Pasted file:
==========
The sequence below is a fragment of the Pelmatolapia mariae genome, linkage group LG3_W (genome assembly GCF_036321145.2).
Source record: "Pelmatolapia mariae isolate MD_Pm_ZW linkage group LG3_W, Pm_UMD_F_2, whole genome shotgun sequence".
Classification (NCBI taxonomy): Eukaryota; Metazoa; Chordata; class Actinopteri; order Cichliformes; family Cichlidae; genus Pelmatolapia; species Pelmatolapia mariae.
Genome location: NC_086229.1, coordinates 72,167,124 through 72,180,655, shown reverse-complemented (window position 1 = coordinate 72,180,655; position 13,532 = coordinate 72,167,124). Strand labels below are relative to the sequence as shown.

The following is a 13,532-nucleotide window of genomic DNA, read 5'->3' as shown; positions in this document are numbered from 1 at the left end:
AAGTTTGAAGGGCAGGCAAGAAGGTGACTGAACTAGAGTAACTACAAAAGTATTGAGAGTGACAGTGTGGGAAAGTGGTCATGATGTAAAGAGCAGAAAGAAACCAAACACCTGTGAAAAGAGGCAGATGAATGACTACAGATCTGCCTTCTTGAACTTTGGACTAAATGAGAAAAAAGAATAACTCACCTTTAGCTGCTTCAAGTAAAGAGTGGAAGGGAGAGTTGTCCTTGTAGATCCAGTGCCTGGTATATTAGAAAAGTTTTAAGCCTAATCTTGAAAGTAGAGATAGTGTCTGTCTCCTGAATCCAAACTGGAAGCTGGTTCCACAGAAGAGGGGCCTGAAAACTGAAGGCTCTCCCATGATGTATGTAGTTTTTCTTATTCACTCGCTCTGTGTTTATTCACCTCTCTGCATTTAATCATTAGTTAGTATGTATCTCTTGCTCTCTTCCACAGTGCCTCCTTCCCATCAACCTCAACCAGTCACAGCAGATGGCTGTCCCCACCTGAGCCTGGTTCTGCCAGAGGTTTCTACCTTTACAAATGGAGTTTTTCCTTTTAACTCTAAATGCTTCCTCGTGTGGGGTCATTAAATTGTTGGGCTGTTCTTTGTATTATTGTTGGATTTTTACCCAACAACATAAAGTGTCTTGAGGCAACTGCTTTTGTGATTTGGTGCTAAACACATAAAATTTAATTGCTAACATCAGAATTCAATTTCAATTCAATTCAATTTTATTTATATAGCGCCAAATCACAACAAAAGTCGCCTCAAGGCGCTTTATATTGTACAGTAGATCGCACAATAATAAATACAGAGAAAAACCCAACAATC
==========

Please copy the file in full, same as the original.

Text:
The sequence below is a fragment of the Pelmatolapia mariae genome, linkage group LG3_W (genome assembly GCF_036321145.2).
Source record: "Pelmatolapia mariae isolate MD_Pm_ZW linkage group LG3_W, Pm_UMD_F_2, whole genome shotgun sequence".
Classification (NCBI taxonomy): Eukaryota; Metazoa; Chordata; class Actinopteri; order Cichliformes; family Cichlidae; genus Pelmatolapia; species Pelmatolapia mariae.
Genome location: NC_086229.1, coordinates 72,167,124 through 72,180,655, shown reverse-complemented (window position 1 = coordinate 72,180,655; position 13,532 = coordinate 72,167,124). Strand labels below are relative to the sequence as shown.

The following is a 13,532-nucleotide window of genomic DNA, read 5'->3' as shown; positions in this document are numbered from 1 at the left end:
AAGTTTGAAGGGCAGGCAAGAAGGTGACTGAACTAGAGTAACTACAAAAGTATTGAGAGTGACAGTGTGGGAAAGTGGTCATGATGTAAAGAGCAGAAAGAAACCAAACACCTGTGAAAAGAGGCAGATGAATGACTACAGATCTGCCTTCTTGAACTTTGGACTAAATGAGAAAAAAGAATAACTCACCTTTAGCTGCTTCAAGTAAAGAGTGGAAGGGAGAGTTGTCCTTGTAGATCCAGTGCCTGGTATATTAGAAAAGTTTTAAGCCTAATCTTGAAAGTAGAGATAGTGTCTGTCTCCTGAATCCAAACTGGAAGCTGGTTCCACAGAAGAGGGGCCTGAAAACTGAAGGCTCTCCCATGATGTATGTAGTTTTTCTTATTCACTCGCTCTGTGTTTATTCACCTCTCTGCATTTAATCATTAGTTAGTATGTATCTCTTGCTCTCTTCCACAGTGCCTCCTTCCCATCAACCTCAACCAGTCACAGCAGATGGCTGTCCCCACCTGAGCCTGGTTCTGCCAGAGGTTTCTACCTTTACAAATGGAGTTTTTCCTTTTAACTCTAAATGCTTCCTCGTGTGGGGTCATTAAATTGTTGGGCTGTTCTTTGTATTATTGTTGGATTTTTACCCAACAACATAAAGTGTCTTGAGGCAACTGCTTTTGTGATTTGGTGCTAAACACATAAAATTTAATTGCTAACATCAGAATTCAATTTCAATTCAATTCAATTTTATTTATATAGCGCCAAATCACAACAAAAGTCGCCTCAAGGCGCTTTATATTGTACAGTAGATCGCACAATAATAAATACAGAGAAAAACCCAACAATC